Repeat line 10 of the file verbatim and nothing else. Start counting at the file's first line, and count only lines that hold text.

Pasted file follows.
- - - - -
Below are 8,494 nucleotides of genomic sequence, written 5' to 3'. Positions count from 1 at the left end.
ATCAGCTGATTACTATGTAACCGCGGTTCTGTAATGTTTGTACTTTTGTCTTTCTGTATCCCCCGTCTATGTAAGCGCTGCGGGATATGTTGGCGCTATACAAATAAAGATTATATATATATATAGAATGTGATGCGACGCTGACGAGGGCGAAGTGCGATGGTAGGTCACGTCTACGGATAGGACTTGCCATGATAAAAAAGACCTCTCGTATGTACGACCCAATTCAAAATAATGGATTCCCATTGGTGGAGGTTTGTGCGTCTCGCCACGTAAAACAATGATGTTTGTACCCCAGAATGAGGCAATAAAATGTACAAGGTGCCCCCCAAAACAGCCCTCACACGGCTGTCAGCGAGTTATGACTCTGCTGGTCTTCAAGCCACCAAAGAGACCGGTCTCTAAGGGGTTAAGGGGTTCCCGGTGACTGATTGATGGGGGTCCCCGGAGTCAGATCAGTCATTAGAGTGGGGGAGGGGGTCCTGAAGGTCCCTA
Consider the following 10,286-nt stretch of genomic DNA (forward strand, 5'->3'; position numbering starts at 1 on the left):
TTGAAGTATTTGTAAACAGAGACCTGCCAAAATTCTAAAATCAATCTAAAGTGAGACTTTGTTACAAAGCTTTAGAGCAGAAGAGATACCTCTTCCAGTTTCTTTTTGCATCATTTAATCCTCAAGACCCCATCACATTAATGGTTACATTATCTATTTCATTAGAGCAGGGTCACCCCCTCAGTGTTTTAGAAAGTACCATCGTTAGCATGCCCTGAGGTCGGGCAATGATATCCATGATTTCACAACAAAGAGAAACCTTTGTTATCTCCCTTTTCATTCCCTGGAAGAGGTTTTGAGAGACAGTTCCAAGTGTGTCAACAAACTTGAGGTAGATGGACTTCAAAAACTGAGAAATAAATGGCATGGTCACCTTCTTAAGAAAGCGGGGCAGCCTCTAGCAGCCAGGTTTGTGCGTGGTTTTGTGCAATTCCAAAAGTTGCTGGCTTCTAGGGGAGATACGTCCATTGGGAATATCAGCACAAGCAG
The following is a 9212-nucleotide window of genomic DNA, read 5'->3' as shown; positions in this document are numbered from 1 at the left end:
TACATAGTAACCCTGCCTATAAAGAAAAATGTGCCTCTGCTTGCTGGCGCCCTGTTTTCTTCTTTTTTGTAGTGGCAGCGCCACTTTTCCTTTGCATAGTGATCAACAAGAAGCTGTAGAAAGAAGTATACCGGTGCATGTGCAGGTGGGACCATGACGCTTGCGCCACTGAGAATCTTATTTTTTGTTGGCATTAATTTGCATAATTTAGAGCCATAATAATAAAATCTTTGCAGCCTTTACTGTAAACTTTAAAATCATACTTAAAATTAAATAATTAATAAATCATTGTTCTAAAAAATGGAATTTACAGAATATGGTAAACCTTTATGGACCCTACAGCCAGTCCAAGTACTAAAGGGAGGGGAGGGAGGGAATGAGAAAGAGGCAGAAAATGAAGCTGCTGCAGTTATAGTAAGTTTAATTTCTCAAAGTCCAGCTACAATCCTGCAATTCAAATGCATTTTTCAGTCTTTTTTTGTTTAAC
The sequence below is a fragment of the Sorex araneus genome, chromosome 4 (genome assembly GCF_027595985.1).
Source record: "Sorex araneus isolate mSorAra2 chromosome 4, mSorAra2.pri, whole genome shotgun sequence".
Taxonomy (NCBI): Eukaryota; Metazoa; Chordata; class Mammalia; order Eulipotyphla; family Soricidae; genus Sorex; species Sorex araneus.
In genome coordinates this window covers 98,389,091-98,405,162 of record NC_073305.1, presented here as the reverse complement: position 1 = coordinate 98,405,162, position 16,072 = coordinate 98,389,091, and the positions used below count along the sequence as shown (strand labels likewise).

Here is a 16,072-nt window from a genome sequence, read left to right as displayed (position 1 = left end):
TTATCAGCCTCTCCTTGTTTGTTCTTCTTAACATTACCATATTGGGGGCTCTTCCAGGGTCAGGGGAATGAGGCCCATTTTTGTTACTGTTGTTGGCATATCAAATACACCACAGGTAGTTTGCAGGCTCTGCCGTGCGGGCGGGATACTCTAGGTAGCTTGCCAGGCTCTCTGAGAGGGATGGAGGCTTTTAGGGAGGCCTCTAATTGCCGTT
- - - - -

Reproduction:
In genome coordinates this window covers 98,389,091-98,405,162 of record NC_073305.1, presented here as the reverse complement: position 1 = coordinate 98,405,162, position 16,072 = coordinate 98,389,091, and the positions used below count along the sequence as shown (strand labels likewise).